Impact of atypical antipsychotic use among adolescents with attention-deficit/hyperactivity disorder

Vanja Sikirica, Steven R. Pliszka, Keith A. Betts, Paul Hodgkins, Thomas M. Samuelson, Jipan Xie, M. Haim Erder, Ryan S. Dammerman, Brigitte Robertson, Eric Q. Wu

Producción científica: Articlerevisión exhaustiva

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Objectives To compare treatment patterns, resource utilization, and costs to US third-party payers of stimulant-treated adolescent attentiondeficit/ hyperactivity disorder (ADHD) patients who switched to or augmented with atypical antipsychotics (AAPs; not FDA-indicated for ADHD) with those who switched to or augmented with nonantipsychotic medications.

Study Design Retrospective cohort study conducted using a US commercial medical/pharmacy claims database.

Methods Adolescent patients with an ADHD diagnosis and ≥1 stimulant medication claim between January 2005 and December 2009 were identified. Patients were classified into the AAP or non-antipsychotic cohorts based on subsequent claims for AAPs or nonantipsychotic medications, respectively. Patients with psychiatric diagnoses for which AAPs are often prescribed were excluded. Patients were matched 1:1 from the AAP to the non-antipsychotic cohort using propensity score matching. Treatment patterns, resource utilization, and costs in the 12 months after AAP or non-antipsychotic initiation were compared using Cox models, Poisson regression, and Wilcoxon signedrank tests, respectively.

Conclusions Stimulant-treated adolescents with ADHD who switched to or augmented with AAPs had significantly greater drug augmentation, healthcare resource utilization, and costs compared with the non-antipsychotic cohort. Atypical antipsychotics (AAPs) are one of the most common and costly classes of prescription drugs, with annual expenditures exceeding $13 billion, representing nearly 5% of all drug expenditures in the US.1,2 AAPs are approved by the FDA for the treatment of schizophrenia, behavioral symptoms in autism, and mixed or manic bipolar disorder, and the benefits and risks of AAPs are well documented for these indications.3 However, AAP use for off-label indications has rapidly increased, and now accounts for the majority of AAP utilization.4,5 A recent study found that AAP use in children grew by 62% from 2002 to 2007.6 Due to the potential side effects of AAP use and limited clinical evidence regarding the efficacy and safety of such off-label uses, the utilization of atypical antipsychotics for off-label indications is controversial.5,7,9 Among studies of off-label AAP use, heightened attention has been paid to attention-deficit/hyperactivity disorder (ADHD), as almost a third of offlabel AAP use is related to this condition.7-9. ADHD can pose a significant barrier to personal development and cause substantial psychological difficulties for patients and their families if left untreated.10 There are many pharmacologic treatment options for ADHD, including stimulants and non-stimulants, which have well-established efficacy and safety profiles.11 Conversely, the risks and benefits of AAP use in current clinical practice for ADHD are largely unknown.12 The few clinical studies that investigated AAP use in ADHD patients are confounded by patient comorbidities for which AAPs may be appropriate, and are therefore difficult to interpret.13-16 However, the pediatric population appears to be at higher risk than adults for AAPinduced adverse events including weight gain, elevation in prolactin levels, extrapyramidal symptoms, sedation, and cardiac events.1,8,19 Additionally, there is limited evidence regarding the real-world economic outcomes of AAP use for ADHD, and recent literature has called for further investigation of the health outcomes in pediatric populations.6 A companion study examined this effect in children aged 6 to 12 years with ADHD, finding that patients who utilized AAPs had higher rates of drug switching and augmentation, greater medical resource utilization, and higher total healthcare costs compared with patients who used nonantipsychotic therapies.20 However, no peer-reviewed publications have investigated the economic costs of AAP use specifically in adolescents with ADHD. There is evidence that both the rates of ADHD diagnosis and AAP prescription for ADHD can vary by age category, which indicates the need for specific attention to the adolescent subpopulation.5,7,9,21. Therefore, the purpose of this study was to compare, from a US third-party payer perspective, treatment patterns, resource utilization, and healthcare costs of stimulanttreated adolescents with ADHD who switched to or augmented their stimulant treatment with AAPs, versus those who did the same with non-antipsychotic medications.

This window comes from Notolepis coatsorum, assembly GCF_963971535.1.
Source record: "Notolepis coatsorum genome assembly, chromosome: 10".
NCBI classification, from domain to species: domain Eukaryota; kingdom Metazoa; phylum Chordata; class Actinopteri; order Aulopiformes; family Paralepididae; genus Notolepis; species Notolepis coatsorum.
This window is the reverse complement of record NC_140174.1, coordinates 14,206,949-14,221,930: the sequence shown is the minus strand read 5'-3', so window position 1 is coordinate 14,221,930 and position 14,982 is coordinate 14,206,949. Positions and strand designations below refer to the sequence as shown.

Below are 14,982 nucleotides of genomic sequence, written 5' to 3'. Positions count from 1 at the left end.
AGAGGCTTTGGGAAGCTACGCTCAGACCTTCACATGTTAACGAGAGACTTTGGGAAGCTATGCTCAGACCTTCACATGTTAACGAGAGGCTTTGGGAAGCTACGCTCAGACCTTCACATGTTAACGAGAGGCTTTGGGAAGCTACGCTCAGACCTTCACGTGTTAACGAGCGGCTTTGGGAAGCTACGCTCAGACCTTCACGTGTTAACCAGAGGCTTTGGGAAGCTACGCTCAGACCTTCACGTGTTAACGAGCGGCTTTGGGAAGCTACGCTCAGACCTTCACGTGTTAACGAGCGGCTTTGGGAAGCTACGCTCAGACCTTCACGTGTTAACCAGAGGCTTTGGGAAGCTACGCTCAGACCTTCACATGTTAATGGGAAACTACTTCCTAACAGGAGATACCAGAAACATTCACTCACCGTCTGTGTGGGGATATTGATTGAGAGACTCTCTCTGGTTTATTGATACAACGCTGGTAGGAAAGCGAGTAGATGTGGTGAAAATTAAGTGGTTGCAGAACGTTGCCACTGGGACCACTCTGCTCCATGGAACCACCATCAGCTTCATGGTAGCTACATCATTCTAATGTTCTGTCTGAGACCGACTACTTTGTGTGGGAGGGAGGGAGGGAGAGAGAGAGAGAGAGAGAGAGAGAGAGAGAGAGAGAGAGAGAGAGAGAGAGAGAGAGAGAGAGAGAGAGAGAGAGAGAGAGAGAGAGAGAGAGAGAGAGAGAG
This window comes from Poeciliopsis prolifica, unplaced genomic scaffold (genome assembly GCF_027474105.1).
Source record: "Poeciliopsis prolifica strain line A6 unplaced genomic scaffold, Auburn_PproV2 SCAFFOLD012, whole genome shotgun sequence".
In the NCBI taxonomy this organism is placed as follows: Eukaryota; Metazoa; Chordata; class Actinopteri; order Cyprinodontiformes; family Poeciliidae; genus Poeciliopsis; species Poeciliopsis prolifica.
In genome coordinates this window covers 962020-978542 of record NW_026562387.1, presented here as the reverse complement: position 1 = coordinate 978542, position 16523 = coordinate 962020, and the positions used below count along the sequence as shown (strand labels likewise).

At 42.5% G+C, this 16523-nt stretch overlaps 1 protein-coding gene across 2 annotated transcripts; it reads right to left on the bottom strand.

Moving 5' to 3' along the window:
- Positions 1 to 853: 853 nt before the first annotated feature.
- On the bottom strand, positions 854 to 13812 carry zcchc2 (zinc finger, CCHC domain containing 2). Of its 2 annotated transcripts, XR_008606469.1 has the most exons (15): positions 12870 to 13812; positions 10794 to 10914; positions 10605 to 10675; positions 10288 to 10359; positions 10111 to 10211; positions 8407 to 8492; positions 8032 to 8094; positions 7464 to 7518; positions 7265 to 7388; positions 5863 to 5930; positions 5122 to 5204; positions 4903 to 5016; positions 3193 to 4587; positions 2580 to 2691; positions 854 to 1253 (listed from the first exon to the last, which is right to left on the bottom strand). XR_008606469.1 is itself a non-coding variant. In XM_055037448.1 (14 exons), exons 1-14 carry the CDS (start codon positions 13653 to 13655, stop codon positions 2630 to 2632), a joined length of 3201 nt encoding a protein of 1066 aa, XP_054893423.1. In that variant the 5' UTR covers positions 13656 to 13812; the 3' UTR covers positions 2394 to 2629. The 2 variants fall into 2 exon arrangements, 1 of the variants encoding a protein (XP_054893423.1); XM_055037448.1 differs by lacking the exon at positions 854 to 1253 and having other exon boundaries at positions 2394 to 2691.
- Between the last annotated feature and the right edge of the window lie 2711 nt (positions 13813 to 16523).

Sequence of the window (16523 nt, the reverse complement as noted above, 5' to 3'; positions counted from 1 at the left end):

Results After propensity score matching, a total of 849 adolescents were included in each of the matched cohorts. Patients in the AAP cohort had a significantly higher rate of medication augmentation (27.7% vs 15.5%; hazard ratio = 2.56; 95% confidence interval [CI], 1.90-3.46; P <.001) than patients in the non-antipsychotic cohort. The AAP cohort also had significantly higher incidences of inpatient admissions (0.13 vs 0.05; incidence rate ratio [IRR] = 2.45; 95% CI, 1.73-3.48; P <.001), emergency department visits (0.39 vs 0.31; IRR = 1.27; 95% CI, 1.08-1.49; P = .004), and outpatient visits (14.82 vs 13.19; IRR = 1.12; 95% CI, 1.10-1.15; P <.001), and incurred significantly higher mean annual medical ($3622 vs $3311; P = .002), drug ($4314 vs $2884; P <.001), and total healthcare ($7936 vs $6195; P <.001) costs.

Idioma originalEnglish (US)
PublicaciónAmerican Journal of Managed Care
EstadoPublished - sept 1 2014

ASJC Scopus subject areas

  • Health Policy


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